ESRA 2017 Programme

Tuesday 18th July      Wednesday 19th July      Thursday 20th July      Friday 21th July     

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Tuesday 18th July, 16:00 - 17:30 Room: F2 108

Mixed Methods - Epistemological and Methodological Issues 2

Chair Dr Leila Akremi (Technical University Berlin, Germany )
Coordinator 1Dr Susanne Vogl (University of Vienna, Austria)

Session Details

Mixed Methods research has a long tradition in social science and currently under major resurgence. In this session we would like to stimulate an exchange over methodological and epistemological issues arising from Mixed Methods research: Do we move ‘beyond paradigms’ with Mixed Methods research? What are lessons learned from empirical Mixed Methods research from a methodological perspective? What has to be considered or which specific problems have to be solved during the different phases of the research process?
We welcome presentations on any kind of combining qualitative and quantitative approaches. Therefore the proposals can focus on different aspects and problems during the research process in Mixed Methods studies, e.g. different research questions, which require different approaches and types of data to be answered; combinations of different data collection methods; dealing with different types of data; data analysis and integration of the findings etc.
As we would like to reflect upon epistemological and methodological implications of Mixed Methods research in this session, proposals only dealing with mere presentations of the Mixed Methods design will not be considered. However, the proposals can be work in progress and do not have to offer fully developed theoretical frameworks, but they should inspire a discussion on methodological issues in Mixed Methods research.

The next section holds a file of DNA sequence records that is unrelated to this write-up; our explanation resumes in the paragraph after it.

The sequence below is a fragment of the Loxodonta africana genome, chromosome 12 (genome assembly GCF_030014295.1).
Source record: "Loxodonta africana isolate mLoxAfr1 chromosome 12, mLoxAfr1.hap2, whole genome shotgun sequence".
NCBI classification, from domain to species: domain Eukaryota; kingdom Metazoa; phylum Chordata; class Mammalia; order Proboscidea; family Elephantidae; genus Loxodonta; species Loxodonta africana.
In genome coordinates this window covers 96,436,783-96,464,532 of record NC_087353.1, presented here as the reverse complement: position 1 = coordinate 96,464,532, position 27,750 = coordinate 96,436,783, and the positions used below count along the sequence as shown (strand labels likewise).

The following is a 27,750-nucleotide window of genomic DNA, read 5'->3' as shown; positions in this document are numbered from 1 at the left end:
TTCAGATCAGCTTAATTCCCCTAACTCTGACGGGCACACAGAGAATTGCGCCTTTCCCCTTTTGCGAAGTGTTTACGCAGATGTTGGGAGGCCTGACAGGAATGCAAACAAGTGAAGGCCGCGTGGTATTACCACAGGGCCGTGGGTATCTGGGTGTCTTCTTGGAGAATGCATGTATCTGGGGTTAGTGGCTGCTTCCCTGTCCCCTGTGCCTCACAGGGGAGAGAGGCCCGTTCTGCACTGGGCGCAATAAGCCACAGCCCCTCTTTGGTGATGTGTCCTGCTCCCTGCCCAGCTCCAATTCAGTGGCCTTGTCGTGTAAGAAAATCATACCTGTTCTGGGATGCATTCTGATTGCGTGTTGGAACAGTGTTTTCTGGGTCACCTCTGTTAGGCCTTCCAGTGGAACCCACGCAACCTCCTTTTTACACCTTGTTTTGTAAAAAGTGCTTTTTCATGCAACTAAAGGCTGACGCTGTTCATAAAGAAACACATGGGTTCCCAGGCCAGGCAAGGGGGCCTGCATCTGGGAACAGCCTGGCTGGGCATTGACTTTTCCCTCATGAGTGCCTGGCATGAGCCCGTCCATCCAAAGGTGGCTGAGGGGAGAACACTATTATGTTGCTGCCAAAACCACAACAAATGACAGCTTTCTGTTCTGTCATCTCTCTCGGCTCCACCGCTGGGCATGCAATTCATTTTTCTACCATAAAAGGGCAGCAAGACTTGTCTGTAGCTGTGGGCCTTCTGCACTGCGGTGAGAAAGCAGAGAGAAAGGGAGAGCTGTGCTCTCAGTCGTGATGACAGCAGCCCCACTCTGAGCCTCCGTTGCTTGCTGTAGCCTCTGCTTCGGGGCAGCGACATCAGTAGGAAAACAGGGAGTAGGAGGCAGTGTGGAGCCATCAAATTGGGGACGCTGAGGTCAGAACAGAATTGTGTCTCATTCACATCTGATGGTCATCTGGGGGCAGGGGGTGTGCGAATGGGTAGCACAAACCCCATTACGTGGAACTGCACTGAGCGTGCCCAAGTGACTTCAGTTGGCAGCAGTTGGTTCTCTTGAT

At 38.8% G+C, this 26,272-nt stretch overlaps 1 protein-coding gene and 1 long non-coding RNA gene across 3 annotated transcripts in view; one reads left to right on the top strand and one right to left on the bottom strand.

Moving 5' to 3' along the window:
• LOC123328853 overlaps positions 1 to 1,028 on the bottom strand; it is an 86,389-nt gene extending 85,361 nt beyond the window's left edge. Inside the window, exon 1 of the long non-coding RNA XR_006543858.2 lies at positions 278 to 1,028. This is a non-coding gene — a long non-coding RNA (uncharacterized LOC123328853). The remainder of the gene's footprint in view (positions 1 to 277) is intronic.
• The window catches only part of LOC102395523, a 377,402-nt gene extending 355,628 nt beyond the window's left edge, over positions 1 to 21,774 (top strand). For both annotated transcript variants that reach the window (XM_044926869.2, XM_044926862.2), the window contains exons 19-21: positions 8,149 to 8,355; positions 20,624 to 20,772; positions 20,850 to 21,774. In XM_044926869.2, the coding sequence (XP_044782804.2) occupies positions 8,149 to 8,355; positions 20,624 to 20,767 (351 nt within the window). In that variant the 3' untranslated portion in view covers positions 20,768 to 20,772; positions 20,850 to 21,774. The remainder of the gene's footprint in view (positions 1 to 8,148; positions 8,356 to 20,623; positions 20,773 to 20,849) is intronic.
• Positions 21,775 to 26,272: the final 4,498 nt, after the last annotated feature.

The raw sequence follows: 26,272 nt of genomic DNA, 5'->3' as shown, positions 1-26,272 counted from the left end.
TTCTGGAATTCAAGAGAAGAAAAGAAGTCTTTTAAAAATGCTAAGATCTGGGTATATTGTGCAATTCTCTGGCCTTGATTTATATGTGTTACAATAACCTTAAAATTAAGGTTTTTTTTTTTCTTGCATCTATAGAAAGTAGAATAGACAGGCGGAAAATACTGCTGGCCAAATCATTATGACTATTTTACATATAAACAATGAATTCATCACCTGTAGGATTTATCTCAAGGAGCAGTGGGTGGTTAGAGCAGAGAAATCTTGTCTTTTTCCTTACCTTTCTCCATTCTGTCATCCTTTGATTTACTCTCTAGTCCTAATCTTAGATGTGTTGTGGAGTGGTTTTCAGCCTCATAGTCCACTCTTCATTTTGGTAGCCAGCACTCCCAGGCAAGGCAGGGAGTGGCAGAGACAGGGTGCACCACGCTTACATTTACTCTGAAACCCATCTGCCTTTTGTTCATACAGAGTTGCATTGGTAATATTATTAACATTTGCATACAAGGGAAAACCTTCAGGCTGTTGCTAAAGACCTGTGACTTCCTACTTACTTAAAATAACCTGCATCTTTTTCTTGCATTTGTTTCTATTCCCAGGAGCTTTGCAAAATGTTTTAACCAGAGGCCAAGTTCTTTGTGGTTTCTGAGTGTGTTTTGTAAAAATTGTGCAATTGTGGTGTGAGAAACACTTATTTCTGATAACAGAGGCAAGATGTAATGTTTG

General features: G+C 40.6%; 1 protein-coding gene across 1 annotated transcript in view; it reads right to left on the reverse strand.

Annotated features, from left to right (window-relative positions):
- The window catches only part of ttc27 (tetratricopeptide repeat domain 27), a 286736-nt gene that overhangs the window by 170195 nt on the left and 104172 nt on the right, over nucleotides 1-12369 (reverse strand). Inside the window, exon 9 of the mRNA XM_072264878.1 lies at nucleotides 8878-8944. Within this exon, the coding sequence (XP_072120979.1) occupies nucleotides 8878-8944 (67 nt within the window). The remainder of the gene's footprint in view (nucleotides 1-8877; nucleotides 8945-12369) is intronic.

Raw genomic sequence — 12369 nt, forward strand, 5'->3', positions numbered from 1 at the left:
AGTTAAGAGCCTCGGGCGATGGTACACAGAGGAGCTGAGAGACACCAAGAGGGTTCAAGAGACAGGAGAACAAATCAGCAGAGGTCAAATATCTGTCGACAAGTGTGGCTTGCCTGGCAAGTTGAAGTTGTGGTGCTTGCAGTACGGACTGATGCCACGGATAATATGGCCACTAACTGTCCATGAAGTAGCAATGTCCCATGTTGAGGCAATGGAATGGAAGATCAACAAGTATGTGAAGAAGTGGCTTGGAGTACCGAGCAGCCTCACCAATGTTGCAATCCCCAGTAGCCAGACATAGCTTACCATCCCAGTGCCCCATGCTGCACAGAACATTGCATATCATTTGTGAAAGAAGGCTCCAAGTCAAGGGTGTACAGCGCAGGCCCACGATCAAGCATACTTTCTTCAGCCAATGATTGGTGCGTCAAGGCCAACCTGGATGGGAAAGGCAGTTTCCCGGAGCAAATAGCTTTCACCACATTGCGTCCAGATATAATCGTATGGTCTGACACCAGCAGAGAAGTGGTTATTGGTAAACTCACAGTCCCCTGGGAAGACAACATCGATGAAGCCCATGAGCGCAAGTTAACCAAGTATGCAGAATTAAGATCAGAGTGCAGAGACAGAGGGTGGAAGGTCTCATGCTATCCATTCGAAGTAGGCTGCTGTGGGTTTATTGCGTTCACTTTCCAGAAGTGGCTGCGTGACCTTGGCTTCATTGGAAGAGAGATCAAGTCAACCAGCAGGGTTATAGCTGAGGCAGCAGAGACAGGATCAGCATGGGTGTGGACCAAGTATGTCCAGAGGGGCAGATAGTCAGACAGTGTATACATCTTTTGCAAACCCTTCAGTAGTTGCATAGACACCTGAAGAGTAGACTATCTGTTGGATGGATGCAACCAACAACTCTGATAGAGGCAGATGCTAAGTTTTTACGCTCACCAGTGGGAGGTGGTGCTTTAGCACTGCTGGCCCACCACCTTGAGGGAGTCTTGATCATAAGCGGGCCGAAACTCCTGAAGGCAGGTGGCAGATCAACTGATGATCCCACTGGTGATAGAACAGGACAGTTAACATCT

Paper Details

1. Doing mixed-methods research with couples about parenting very preterm infants: what challenges do researchers face?
Mrs Mariana Amorim (ISPUP-EPIUnit, Universidade do Porto, Rua das Taipas, nº 135, 4050-600 Porto, Portugal; Global Public Health Doctoral Programme; Faculdade de Medicina, Universidade do Porto, Alameda Prof. Hernâni Monteiro, 4200-319 Porto, Portugal )
Professor Elisabete Alves (ISPUP-EPIUnit, Universidade do Porto, Rua das Taipas, nº 135, 4050-600 Porto, Portugal; Faculdade de Medicina, Universidade do Porto, Alameda Prof. Hernâni Monteiro, 4200-319 Porto, Portugal)
Professor Susana Silva (ISPUP-EPIUnit, Universidade do Porto, Rua das Taipas, nº 135, 4050-600 Porto, Portugal; Faculdade de Medicina, Universidade do Porto, Alameda Prof. Hernâni Monteiro, 4200-319 Porto, Portugal )

Joining the call for an embodied research and an ethics-in-context approach, we intend to explore emotions and feelings we have experienced when doing mixed-methods couple-based research about parental experiences in Neonatal Intensive Care Units (NICU) and the effects of a very preterm delivery on parental quality of life. Empirical examples emerging from our fieldwork illustrate ethically important moments related to the following dilemmas: listening to untold stories and disagreements; reciprocity and trust; safety and welfare; reflexivity and management of emotions.
We have administered NICU-based surveys to 83 parental couples of very preterm infants admitted at the 7 public level III NICU of the Northern Portugal, inquiring mothers and fathers separately, 15 to 22 days after birth (July 2013 - June 2014). Afterwards, we have conducted 27 jointly couple semi-structured interviews with a subsample of these parents, four months after delivery (November 2013 - July 2014). Interviewees were purposively sampled to include parents of extremely (<1000g; n=10 couples) and non-extremely (≥1000g; n=17 couples) low birth weight infants.